Home Depot, MRM Split Up

MRM, the direct and digital marketing unit of Interpublic Group’s McCann Worldgroup, has split with Home Depot, just nine months after landing digital and customer relationship management duties for the retailer, according to an internal MRM e-mail.

Sources attributed the split to Home Depot requesting work beyond the original scope without paying additional compensation. Account revenue is estimated at $12 million.

In the e-mail, MRM New York managing director Corey Mitchell wrote that “for reasons based on a fair exchange of services and a mutual inability to arrive at realistic expectations, we are choosing to walk away from our relationship with The Home Depot completely.”

Mitchell acknowledged that Home Depot represented a “great opportunity” for his agency, which had invested the “best of our talent” on the business. “It is a shame to have to walk away after so much, but it is not a viable business relationship for us,” Mitchell added.

Mitchell did not return a message seeking additional information. In a statement, Home Depot confirmed the breakup, saying simply that “after a few months of working together, we felt it would be in our best interest to end our work with MRM.”

Asked about the retailer’s future plans for the business, a client representative said: “We are working with other agency partners on our digital and CRM projects.”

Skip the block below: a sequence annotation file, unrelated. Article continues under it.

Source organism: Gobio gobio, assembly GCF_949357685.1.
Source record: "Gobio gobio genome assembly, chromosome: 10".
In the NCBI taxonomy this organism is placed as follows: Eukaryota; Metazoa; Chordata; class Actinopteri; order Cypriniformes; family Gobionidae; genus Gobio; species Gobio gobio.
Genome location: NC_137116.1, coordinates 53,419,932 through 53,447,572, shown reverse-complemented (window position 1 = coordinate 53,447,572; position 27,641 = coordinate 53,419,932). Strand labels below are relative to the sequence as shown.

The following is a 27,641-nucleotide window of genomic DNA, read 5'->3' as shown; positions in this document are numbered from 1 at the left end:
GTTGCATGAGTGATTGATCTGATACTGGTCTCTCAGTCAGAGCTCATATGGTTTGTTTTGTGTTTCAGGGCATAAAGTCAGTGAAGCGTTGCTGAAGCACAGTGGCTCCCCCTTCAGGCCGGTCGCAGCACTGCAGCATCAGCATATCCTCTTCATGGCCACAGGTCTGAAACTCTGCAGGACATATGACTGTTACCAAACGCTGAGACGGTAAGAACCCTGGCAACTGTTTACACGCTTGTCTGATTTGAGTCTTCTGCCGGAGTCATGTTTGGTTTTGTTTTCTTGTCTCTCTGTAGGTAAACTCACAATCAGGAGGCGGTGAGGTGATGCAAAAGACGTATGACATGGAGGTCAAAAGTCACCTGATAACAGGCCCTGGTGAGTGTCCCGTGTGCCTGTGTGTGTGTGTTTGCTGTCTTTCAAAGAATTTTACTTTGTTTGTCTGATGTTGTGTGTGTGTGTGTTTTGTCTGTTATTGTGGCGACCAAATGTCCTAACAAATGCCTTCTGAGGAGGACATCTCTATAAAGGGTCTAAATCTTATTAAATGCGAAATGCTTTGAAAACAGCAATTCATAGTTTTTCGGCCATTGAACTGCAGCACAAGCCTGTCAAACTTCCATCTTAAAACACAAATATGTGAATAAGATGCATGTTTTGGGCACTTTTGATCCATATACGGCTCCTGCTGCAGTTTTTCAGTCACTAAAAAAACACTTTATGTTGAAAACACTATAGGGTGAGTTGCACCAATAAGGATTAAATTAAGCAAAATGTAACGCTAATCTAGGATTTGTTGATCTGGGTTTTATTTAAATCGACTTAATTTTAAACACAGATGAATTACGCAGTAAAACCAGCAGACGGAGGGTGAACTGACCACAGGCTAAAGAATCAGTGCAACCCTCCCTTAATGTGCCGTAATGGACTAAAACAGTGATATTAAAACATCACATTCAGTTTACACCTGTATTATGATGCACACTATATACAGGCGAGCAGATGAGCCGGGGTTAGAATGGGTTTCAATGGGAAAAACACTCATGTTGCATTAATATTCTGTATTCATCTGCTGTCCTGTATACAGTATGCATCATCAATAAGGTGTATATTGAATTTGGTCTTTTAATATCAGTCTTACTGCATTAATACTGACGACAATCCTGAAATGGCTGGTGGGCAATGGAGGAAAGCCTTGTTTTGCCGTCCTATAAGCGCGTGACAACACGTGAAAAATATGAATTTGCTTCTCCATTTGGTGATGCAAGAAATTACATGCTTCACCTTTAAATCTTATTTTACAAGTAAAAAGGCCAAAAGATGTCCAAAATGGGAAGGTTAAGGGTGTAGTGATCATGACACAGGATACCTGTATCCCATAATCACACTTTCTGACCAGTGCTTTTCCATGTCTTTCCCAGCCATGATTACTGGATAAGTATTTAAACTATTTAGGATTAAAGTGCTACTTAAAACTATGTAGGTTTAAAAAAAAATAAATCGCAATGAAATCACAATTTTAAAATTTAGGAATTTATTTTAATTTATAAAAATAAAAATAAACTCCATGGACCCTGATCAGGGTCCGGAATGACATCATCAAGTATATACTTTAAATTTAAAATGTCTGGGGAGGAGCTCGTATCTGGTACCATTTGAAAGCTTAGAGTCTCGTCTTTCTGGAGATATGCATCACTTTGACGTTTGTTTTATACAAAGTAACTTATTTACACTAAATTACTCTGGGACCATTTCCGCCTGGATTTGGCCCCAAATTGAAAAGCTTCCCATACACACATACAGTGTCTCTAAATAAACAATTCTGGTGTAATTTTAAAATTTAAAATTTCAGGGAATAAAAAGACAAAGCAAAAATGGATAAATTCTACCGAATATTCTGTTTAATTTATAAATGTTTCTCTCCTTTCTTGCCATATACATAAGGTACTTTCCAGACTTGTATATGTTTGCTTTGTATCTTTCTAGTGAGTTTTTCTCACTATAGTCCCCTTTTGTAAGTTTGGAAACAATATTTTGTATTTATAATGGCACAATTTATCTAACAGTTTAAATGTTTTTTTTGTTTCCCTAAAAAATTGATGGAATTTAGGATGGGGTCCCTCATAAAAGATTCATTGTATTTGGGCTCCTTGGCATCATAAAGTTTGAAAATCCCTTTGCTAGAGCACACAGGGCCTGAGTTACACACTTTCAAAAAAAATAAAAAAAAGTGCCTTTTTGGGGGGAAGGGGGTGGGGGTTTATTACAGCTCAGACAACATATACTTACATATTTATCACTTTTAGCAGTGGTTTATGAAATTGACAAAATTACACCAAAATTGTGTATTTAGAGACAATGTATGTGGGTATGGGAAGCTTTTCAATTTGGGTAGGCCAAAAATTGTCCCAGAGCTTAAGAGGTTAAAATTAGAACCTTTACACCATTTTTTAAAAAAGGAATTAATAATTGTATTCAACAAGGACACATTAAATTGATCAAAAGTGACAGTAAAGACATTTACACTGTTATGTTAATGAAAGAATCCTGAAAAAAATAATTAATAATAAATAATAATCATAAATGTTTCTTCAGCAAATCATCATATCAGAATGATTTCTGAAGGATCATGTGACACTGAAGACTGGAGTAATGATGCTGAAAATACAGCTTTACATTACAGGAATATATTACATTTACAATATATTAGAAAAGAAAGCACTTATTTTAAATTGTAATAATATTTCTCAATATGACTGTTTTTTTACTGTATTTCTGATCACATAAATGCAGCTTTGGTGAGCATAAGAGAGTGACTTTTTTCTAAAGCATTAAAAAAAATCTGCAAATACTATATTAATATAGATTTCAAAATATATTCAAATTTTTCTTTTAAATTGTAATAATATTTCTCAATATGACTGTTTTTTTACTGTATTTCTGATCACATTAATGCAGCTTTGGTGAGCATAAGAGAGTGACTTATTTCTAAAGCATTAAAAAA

Home Depot, which last year spent about $450 million in major measured media, according to Nielsen, employs a roster of agencies for different tasks. For example, its lead agency for advertising is independent The Richards Group in Dallas and its lead media shop is Interpublic’s Initiative in Atlanta. The brand’s media spending in the first half exceeded $260 million, per Nielsen.

From late 2008 through early 2010, Home Depot conducted a series of reviews—for general market creative duties, media duties, digital/CRM duties and Hispanic market duties.

The digital/CRM review concluded in January with the hiring of MRM. At the time, sources identified the other contenders as WPP Group’s Wunderman, Omnicom Group’s Rapp, IPG’s Huge and then-incumbent Digitas, a Publicis Groupe shop. Select Resources International in Santa Monica, Calif., managed the search.